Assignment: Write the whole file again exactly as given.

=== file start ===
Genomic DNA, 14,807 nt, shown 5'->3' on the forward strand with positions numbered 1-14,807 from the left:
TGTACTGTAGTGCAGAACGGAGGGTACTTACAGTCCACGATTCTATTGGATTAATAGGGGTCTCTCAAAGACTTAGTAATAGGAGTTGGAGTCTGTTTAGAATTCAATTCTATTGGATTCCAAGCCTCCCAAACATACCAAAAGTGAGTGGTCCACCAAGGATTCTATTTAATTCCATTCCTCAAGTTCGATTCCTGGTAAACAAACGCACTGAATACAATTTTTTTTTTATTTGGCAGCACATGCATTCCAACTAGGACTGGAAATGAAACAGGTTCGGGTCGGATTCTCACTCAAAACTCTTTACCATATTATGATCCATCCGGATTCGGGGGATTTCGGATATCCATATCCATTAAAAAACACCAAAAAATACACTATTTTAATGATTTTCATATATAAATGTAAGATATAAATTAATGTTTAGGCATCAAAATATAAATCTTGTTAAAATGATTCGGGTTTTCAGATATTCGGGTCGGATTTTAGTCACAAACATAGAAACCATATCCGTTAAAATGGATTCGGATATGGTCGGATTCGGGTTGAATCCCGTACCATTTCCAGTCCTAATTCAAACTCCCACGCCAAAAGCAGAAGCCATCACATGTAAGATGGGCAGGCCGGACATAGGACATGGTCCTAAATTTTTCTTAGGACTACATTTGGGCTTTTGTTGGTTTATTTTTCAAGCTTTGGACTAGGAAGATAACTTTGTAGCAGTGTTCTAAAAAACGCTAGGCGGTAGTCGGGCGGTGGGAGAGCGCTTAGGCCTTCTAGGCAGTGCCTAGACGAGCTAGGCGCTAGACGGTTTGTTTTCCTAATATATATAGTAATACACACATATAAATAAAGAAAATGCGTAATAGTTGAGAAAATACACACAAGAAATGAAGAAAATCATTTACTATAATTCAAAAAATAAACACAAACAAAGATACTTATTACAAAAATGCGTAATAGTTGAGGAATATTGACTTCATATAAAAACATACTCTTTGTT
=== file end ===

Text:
Genomic DNA, 14,807 nt, shown 5'->3' on the forward strand with positions numbered 1-14,807 from the left:
TGTACTGTAGTGCAGAACGGAGGGTACTTACAGTCCACGATTCTATTGGATTAATAGGGGTCTCTCAAAGACTTAGTAATAGGAGTTGGAGTCTGTTTAGAATTCAATTCTATTGGATTCCAAGCCTCCCAAACATACCAAAAGTGAGTGGTCCACCAAGGATTCTATTTAATTCCATTCCTCAAGTTCGATTCCTGGTAAACAAACGCACTGAATACAATTTTTTTTTTATTTGGCAGCACATGCATTCCAACTAGGACTGGAAATGAAACAGGTTCGGGTCGGATTCTCACTCAAAACTCTTTACCATATTATGATCCATCCGGATTCGGGGGATTTCGGATATCCATATCCATTAAAAAACACCAAAAAATACACTATTTTAATGATTTTCATATATAAATGTAAGATATAAATTAATGTTTAGGCATCAAAATATAAATCTTGTTAAAATGATTCGGGTTTTCAGATATTCGGGTCGGATTTTAGTCACAAACATAGAAACCATATCCGTTAAAATGGATTCGGATATGGTCGGATTCGGGTTGAATCCCGTACCATTTCCAGTCCTAATTCAAACTCCCACGCCAAAAGCAGAAGCCATCACATGTAAGATGGGCAGGCCGGACATAGGACATGGTCCTAAATTTTTCTTAGGACTACATTTGGGCTTTTGTTGGTTTATTTTTCAAGCTTTGGACTAGGAAGATAACTTTGTAGCAGTGTTCTAAAAAACGCTAGGCGGTAGTCGGGCGGTGGGAGAGCGCTTAGGCCTTCTAGGCAGTGCCTAGACGAGCTAGGCGCTAGACGGTTTGTTTTCCTAATATATATAGTAATACACACATATAAATAAAGAAAATGCGTAATAGTTGAGAAAATACACACAAGAAATGAAGAAAATCATTTACTATAATTCAAAAAATAAACACAAACAAAGATACTTATTACAAAAATGCGTAATAGTTGAGGAATATTGACTTCATATAAAAACATACTCTTTGTT